In conducting the tests the first plurality of contacts of the semi-conductor chip are brought into electrically conductive contact with the second plurality of contacts on the chip test fixture system. This is not a simple touching contact. This is a compressive contact to break through oxide films on the contacts, and to even temporarily bond or adhere the contacts.

The compressive force applied to the chip breaks through these oxides and results in low impedance, adherent contact between the first plurality of contacts on the integrated circuit semiconductor chip and the second plurality of contacts on the burn in board.

The functional test of the semiconductor integrated circuit chip includes passing test signal input vectors to the semiconductor chip and receiving test signal output vectors from the semiconductor chip, as will be described more fully hereinbelow.

After completion of the test it is necessary to apply a vacuum to the surface of the integrated circuit semiconductor chip remote from the burn in board and a positive pressure between the burn in board and the integrated circuit semiconductor chip, there being a standoff between the bottom of the chip and the top surface of the burn in board, to break the adhesion between the first plurality of contacts on the integrated circuit semiconductor chip and the second plurality of contacts on the burn in board. This makes it possible to remove the integrated circuit semiconductor chip from the burn in board.

After testing the chips that have passed are separated from chips that have failed. According to a further embodiment of the invention, "fast" chips can be separated from "slow" chips.

Dendrites.

Dendrites are high surface area connectors. They can be used as "pad on pad" connectors, and for chip burn in. Dendrites have the structure shown in FIG. 1, with (a) a electrically conductive pad or substrate 9, such as a Cu pad, (b) a "smooth" underlayer 8, such as a Pd underlayer, and (c) a porous overlayer 7, such as a porous Pd layer. Supporting the electrically conductive pad 9 can be a printed circuit board, a metallized ceramic, or a metal pad on a flexible circuit (not shown). The underlayer 8 can be a Pd thin film, e.g., a Pd layer direct current plated from a relatively concentrated electroplated bath. The overlayer 7 is a porous, columnar Pd layer, typically deposited from a dilute electroplating solution, with a pulsed, high voltage, high current, high current density electroplating solution. There may, optionally, be a gold or solder top coat layer 6, such as a Bi--Sn or Pb--Sn layer, atop the porous Pd overlayer 7 for bonding.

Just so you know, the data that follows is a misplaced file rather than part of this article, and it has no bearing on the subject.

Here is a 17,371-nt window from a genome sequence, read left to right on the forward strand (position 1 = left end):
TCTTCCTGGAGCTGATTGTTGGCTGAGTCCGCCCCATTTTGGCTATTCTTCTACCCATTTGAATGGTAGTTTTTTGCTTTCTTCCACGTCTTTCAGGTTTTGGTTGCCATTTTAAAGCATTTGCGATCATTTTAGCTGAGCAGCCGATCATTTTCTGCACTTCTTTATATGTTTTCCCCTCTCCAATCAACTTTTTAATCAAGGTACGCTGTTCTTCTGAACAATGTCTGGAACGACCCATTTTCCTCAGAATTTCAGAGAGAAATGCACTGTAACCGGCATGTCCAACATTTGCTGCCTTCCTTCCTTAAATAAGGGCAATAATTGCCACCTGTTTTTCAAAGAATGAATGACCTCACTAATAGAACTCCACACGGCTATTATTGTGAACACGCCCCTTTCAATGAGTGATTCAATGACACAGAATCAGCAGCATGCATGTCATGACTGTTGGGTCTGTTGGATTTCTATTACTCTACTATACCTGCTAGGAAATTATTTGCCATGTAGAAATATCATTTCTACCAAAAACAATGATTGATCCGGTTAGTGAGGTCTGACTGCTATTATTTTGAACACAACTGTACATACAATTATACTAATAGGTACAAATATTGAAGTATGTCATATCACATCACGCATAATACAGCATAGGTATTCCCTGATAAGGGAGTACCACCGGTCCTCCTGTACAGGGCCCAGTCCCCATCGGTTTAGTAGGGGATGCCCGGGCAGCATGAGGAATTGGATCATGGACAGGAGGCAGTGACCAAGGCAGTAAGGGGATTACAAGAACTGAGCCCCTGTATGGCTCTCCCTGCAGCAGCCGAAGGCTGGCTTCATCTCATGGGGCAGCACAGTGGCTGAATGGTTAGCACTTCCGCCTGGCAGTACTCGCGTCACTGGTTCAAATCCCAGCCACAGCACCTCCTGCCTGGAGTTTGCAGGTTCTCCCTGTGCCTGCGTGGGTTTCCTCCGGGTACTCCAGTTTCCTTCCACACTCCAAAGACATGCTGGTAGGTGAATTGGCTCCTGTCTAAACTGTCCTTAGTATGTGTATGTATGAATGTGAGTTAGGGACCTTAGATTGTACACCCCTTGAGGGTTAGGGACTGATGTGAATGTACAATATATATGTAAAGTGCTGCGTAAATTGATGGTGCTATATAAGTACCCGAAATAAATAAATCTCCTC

The dendritic morphology is obtained by electroplating the underlayer 8 under conditions that give rise to columnar growth, that is, very low cation concentration in the electrolyte, with electroplating being carried out at a high voltage, a high current, and a high current density. Preferably the electroplating current is a pulsed current. In the case of a particularly preferred embodiment of the invention the plating current is pulsed positive and negative.

The dendritic surface is prepared by first electroplating the smooth Pd underlayer 8, referred to in the electroplating as a shiny or reflective plate, onto the Cu substrate 9. This smooth Pd underlayer 8 is deposited from a relatively concentrated Pd electroplating solution, containing about 100 or more millimoles of Pd or more, at a low current density of about 50 to 100 milliamperes per square centimeter or lower.

The columnar, porous Pd overlayer 7 is applied atop the Pd underlayer 8. This columnar, porous underlayer or coat is applied from a relatively dilute Pd electroplating solution having a Pd concentration of about 10-50 millimoles per liter in Pd (versus about 100 millimoles of Pd per liter for conventional electroplating). Typical electroplating solutions include palladium tetra-amine chloride/ammonium chloride, at a Ph of about 9 to 10. Typical pulsed electroplating programs include a ten to twenty percent duty cycle, and a current density of about 500 to 1000 Ma/cm2.

While satisfactory results are obtained with a single phase pulsed current, as shown in FIG. 14A, and denominated "Prior Art," we have found that superior results are obtained with about 2.5 percent to about 25% voltage reversal with a two phase electroplating cycle, as shown in FIG. 14A. By "single phase" pulsed electroplating cycle, we mean an electroplating current that is pulsed to zero and positive values. By a "two phase" pulsed electroplating cycle we mean an electroplating current that is pulsed to zero and positive values and to zero and negative values, as shown in FIG. 14B.

One such pulse pattern that we have found particularly outstanding has the following characteristics: